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C. NIEDENTHAL PHOTO
Five young alumni tackle diverse challenges Editor’s note: In Io Triumphe we often highlight Albion graduates who have distinguished themselves over many years in their career fields. In the following profiles, we look instead at five alumni all within their first 10 years of graduation. We think you will be impressed with their achievements thus far, and even more importantly, with their determination to excel and their optimism for the future.
Ginanne Brownell, ’93: Chasing the famous and the infamous By Jake Weber The phone rang in Ginanne Brownell’s London apartment one day last fall. Her editor at Newsweek was on the other end of the line. “He had heard that two of Osama Bin Laden’s brothers had rented a house in the west of England a few years back. So I went to find the family angle . . . not really sure what we were looking for but that’s what you do . . . you go see what happens,” Brownell says. “My mother called me as I was driving down. I told her I was looking for Bin Laden’s family. She got confused and told my brother later, ‘I’m so worried about your sister. Newsweek sent her to go find Osama Bin Laden in Dorset.’” Chasing the famous and infamous is all part of the job for the 1993 Albion graduate, who has spent the past several years based in London and Warsaw, working as a freelance journalist for Newsweek, and occasionally writing for People magazine and the British newspaper, The Observer. In August, she joined Newsweek’s London bureau full-time. “[Newsweek] gives me a lot of free rein to write stories that I find interesting,” says Brownell. “It’s nice to have that freedom, that they trust me to do stories they can use.” A preferred reporter for Newsweek’s coverage of the British royal family, Brownell regularly contributes to the magazine’s international and online editions. She has written about British views on Catholicism, profiled an exiled journalist who broadcasts to Zimbabwe from a London studio and offered a first-person account of her volunteer work in a Russian orphanage.
Another highlight was a 2000 interview with Aleksander Kwasniewski, who at the time had just been reelected as Poland’s president. “Usually in the States, you have to put in your request [for a presidential interview] six or seven months in advance. I called Kwasniewski’s office and was told I could come in the next day at 10 a.m.!” laughs Brownell. While her current work focuses more on the cultural or political underpinnings of events, on occasion she is called to cover a breaking news story. When the Russian submarine Kursk sank in the Barents Sea in August 2000, she was sent at the last minute to Trondheim, Norway where the British rescue effort was under way. “I didn’t have any contacts. I flew out, got there and . . . ended up finding where the boat had launched from, talked to people who had been involved with the rescue mission. I wrote a piece in about 24 hours.” It ran as a Newsweek Web exclusive. Brownell comes from a newswriting family—her mother used to write for the Flint Journal—but the former Albion history major says her media career was born more of desperation than family tradition. “It was March of my senior year, and my suitemate said, ‘We need to decide what you’re doing after May,’” recalls Brownell. Even though her one journalism course at Albion had resulted in a less-than-stellar 2.7, she landed an internship with “Larry King Live” on CNN. “The gods must have smiled on me, because I had no qualifications. I moved to Washington and got hooked.” This experience led Brownell to an internship with the British Broadcasting Corporation’s Washington bureau and then to a full-time job with CNN. “In my first job at CNN I watched the House and Senate floors, looking for sound bites,” says Brownell. “It was always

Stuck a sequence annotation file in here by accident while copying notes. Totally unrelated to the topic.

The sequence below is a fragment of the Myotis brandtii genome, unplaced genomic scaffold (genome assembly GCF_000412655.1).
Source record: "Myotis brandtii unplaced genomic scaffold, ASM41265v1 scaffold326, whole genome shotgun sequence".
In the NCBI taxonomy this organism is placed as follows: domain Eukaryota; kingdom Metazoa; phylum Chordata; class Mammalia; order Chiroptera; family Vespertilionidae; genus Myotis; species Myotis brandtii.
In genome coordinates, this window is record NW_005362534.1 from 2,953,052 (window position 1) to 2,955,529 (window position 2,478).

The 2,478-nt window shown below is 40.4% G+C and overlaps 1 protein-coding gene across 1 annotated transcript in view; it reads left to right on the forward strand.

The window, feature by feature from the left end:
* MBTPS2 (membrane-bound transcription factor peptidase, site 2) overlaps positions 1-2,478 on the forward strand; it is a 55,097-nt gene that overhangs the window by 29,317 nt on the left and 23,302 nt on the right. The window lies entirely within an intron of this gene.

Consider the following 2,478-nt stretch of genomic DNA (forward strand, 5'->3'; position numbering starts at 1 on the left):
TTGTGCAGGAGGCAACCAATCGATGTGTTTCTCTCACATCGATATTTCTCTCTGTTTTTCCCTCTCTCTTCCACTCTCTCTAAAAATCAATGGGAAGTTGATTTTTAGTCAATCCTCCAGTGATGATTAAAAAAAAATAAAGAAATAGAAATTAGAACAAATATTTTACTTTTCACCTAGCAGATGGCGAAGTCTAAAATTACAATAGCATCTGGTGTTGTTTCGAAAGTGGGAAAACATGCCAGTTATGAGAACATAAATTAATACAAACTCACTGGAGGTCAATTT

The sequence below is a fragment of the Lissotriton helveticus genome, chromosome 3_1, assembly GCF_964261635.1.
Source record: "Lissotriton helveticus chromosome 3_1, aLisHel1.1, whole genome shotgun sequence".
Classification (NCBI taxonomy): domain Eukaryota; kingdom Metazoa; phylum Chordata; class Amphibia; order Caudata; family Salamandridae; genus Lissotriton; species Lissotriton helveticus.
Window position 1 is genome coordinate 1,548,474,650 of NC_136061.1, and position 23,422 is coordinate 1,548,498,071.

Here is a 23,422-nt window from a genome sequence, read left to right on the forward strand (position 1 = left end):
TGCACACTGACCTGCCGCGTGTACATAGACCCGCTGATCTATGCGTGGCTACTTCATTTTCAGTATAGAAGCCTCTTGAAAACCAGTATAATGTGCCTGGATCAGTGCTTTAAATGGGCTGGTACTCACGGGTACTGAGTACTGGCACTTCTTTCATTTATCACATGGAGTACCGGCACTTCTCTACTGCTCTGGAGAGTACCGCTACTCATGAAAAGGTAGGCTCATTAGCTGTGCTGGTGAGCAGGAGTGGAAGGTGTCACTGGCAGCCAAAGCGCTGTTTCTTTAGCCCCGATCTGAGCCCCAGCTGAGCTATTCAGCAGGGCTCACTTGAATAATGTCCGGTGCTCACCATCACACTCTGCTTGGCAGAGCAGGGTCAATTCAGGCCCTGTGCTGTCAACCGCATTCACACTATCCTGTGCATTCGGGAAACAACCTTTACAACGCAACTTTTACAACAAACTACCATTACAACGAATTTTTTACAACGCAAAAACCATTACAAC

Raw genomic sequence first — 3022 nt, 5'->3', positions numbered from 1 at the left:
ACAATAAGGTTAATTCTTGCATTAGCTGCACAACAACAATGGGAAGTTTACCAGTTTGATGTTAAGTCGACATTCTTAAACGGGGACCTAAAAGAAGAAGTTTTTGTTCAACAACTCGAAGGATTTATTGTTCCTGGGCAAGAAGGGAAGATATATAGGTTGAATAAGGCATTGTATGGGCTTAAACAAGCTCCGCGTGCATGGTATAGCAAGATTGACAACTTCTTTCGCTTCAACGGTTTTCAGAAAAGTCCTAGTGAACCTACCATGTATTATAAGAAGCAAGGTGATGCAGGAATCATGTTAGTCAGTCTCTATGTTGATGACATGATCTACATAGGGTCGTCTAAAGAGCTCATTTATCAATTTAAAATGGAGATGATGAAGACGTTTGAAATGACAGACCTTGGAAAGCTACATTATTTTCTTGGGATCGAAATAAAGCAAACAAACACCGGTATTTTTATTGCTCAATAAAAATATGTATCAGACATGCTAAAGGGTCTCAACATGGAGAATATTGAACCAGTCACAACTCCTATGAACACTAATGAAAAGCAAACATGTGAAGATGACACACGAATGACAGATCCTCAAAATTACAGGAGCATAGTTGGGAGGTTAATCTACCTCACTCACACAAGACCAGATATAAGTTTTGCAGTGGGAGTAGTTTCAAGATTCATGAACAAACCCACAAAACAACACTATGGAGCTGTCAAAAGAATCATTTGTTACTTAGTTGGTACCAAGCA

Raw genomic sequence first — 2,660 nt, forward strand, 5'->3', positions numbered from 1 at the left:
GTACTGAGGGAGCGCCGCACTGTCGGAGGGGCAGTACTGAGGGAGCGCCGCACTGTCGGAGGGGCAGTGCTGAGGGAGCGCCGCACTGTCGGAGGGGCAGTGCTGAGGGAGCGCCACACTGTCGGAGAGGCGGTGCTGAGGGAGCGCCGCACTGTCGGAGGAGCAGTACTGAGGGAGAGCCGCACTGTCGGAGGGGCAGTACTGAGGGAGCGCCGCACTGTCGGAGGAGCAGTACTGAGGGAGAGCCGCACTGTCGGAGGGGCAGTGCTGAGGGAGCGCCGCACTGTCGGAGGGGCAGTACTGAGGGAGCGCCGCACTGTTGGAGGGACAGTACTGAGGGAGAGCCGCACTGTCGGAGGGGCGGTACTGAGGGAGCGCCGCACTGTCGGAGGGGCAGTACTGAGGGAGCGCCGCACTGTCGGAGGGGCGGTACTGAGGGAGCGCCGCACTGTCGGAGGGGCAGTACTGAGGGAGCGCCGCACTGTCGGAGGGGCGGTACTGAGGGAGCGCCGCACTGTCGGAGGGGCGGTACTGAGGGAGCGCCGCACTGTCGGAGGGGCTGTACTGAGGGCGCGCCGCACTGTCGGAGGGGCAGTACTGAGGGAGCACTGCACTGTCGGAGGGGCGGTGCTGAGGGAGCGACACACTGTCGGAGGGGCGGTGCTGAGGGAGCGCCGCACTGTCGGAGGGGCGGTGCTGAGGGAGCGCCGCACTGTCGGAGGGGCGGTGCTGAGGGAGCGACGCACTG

Among Ginanne Brownell’s most memorable assignments while reporting for Newsweek was an interview she did with Poland’s president, Aleksander Kwasniewski (right). She is now working in the newsweekly’s London office after stints with the BBC and CNN. stressful around noon because the producers were constantly looking for a good sound bite for the lunchtime news. It was typical that about five minutes before the show was to air some senator would say something that was good. I would have to run down the hallways, screaming to get the tape, find the exact bite, edit it and get ready to roll it on the show. I wanted to march over to Congress and tell them to say their good stuff earlier in the day so I wouldn’t have to have a lunchtime marathon every day.” Four years later, Brownell had had enough of the Washington political scene and frequent 12-hour days. She decided to pursue a master’s degree in history at the London School of Economics and Political Science. After finishing her degree, she moved into print journalism in order to work on stories she could develop in greater depth than was possible in broadcasting. “History, foreign relations—these studies help you grasp the bigger picture,” she explains. Brownell is now completing a second master’s degree, in international journalism, at City University in Islington. She also plans to earn a doctorate in Russian or Eastern European history, with the intent of living in London and continuing a long career in journalism. “I think it’s important as a journalist to have an area of expertise,” says Brownell. That and a lot of chutzpah. “I learned during my time at Albion that the world is your oyster, and you can take advantage of what’s in front of you if you have enough gumption to go for it.”
Fall 2002 edition